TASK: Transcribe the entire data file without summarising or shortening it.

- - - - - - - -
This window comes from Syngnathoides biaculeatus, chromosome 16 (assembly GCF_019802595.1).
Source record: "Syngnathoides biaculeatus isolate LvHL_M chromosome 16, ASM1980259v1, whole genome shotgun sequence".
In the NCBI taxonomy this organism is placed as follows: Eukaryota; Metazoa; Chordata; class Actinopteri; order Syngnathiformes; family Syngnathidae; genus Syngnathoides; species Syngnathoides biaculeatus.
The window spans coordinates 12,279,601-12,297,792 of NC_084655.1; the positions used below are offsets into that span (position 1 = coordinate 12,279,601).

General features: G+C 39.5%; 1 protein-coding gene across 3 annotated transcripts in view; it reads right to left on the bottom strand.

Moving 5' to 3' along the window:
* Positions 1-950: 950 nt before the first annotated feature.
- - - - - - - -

This window comes from Syngnathoides biaculeatus, chromosome 16 (assembly GCF_019802595.1).
Source record: "Syngnathoides biaculeatus isolate LvHL_M chromosome 16, ASM1980259v1, whole genome shotgun sequence".
In the NCBI taxonomy this organism is placed as follows: Eukaryota; Metazoa; Chordata; class Actinopteri; order Syngnathiformes; family Syngnathidae; genus Syngnathoides; species Syngnathoides biaculeatus.
The window spans coordinates 12,279,601-12,297,792 of NC_084655.1; the positions used below are offsets into that span (position 1 = coordinate 12,279,601).

General features: G+C 39.5%; 1 protein-coding gene across 3 annotated transcripts in view; it reads right to left on the bottom strand.

Moving 5' to 3' along the window:
* Positions 1-950: 950 nt before the first annotated feature.